William Joseph “Joe” Barbour, an International Mission Board missionary emeritus who shared the gospel among the Sub-Saharan African Affinity Peoples in Zambia, died Aug. 23, 2020, in Overland Park, Kansas. He was 88.
Known by many in his adult life as “Brother Joe,” Barbour was born April 16, 1932, in Poplar Bluff, Missouri, to the late John Leo and Mabel Barbour. After high school, Joe attended Southwest Baptist College (now University), Bolivar, Missouri, and received the Bachelor of Arts in history from William Jewell College, Liberty, Missouri. He played football while in college and loved sports, especially football and golf.
While attending Central Baptist Theological Seminary, Shawnee, Kansas, he was pastor of a mission of First Baptist Church, Platte City, Missouri. It was there he met Carol Sue Pirch. They were married in December 1956. He then earned the Master of Divinity at Midwestern Baptist Theological Seminary in Kansas City, Missouri.
Joe began preaching while in high school and was pastor of churches in Arkansas, Missouri and Kansas. While pastor of Berean Baptist Church in Kansas City, Kansas, he went on several international missions trips. It was during those experiences he realized God’s call to the international mission field.
In late 1988, the Foreign Mission Board (now International Mission Board) named Joe and Carol missionaries and they moved to Lusaka, Zambia, where they served until late 1997. He taught seminary and was pastor of International Baptist Church there. They retired to Independence, Missouri, and were active in First Baptist Church of Raytown (now called Connection Point Church) for the last 22 years.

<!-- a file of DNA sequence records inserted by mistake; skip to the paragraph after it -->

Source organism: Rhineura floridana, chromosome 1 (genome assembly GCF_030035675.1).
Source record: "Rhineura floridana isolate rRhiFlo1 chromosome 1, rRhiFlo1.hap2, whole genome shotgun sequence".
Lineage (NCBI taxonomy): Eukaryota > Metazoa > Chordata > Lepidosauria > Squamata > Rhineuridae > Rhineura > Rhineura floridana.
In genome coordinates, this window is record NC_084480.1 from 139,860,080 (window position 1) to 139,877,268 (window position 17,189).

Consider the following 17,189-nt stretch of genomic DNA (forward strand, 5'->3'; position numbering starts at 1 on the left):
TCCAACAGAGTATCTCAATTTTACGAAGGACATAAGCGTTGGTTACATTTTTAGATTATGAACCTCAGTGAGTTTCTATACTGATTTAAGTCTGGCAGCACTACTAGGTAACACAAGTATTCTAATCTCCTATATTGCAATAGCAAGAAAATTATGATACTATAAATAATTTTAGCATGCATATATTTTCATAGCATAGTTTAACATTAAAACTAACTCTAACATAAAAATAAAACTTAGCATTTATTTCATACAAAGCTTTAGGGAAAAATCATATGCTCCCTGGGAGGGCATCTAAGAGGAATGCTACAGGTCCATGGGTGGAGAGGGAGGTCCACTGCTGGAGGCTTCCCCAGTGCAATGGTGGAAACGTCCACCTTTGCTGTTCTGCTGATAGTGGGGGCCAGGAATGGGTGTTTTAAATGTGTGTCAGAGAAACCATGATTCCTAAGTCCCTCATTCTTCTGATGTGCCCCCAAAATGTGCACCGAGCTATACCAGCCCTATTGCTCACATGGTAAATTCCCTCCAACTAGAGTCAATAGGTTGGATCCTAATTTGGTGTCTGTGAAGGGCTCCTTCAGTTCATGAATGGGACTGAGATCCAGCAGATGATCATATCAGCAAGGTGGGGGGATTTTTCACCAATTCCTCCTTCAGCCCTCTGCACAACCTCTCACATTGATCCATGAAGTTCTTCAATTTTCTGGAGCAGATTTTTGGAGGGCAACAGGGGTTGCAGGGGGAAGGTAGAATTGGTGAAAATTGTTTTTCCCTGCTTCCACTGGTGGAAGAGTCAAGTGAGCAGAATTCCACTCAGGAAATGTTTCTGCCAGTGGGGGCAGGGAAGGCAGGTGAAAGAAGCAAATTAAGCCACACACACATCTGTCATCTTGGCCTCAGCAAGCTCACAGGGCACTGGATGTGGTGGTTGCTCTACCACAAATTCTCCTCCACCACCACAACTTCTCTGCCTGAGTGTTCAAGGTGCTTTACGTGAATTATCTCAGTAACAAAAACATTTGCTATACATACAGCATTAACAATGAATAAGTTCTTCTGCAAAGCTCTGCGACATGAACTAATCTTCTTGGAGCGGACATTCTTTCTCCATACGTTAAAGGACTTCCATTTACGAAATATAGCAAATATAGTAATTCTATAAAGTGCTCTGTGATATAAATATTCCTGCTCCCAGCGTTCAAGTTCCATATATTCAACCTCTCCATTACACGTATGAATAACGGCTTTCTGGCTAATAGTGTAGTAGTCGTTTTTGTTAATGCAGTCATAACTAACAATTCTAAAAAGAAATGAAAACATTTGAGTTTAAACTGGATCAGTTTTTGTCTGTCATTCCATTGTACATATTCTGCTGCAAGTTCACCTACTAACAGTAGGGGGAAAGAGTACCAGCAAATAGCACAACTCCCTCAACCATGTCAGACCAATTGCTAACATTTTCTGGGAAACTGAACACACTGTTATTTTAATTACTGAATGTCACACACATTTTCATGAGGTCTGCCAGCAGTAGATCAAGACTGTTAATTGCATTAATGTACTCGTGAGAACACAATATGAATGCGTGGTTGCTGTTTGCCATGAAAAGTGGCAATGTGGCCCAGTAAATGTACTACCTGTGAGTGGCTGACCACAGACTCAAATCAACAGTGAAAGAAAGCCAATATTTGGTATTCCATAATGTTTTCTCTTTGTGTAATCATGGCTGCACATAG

Barbour was instrumental in denominational leadership, particularly in Kansas City, Kansas, Baptist Association, for many years. He served on the KCKBA Executive Board, several associational committees, and as moderator at various times during his pastorate at Berean Baptist Church (now known as The Master’s Community Church). He also participated in the Kansas-Nebraska Convention of Southern Baptists.
Barbour is survived by his wife of 63 years, Carol Barbour; four children, John Barbour (Laura), Christy Barbour, Carla Costley, and Chuck Barbour (Amy); seven grandchildren; and seven great-grandchildren.
Due to international travel restrictions imposed by Covid-19, a memorial service will be delayed until his son and family can travel from their missionary home in South Africa.
Memorial donations may be made to the International Mission Board, 3806 Monument Avenue, Richmond, VA 23230, or online at www.imb.org/give.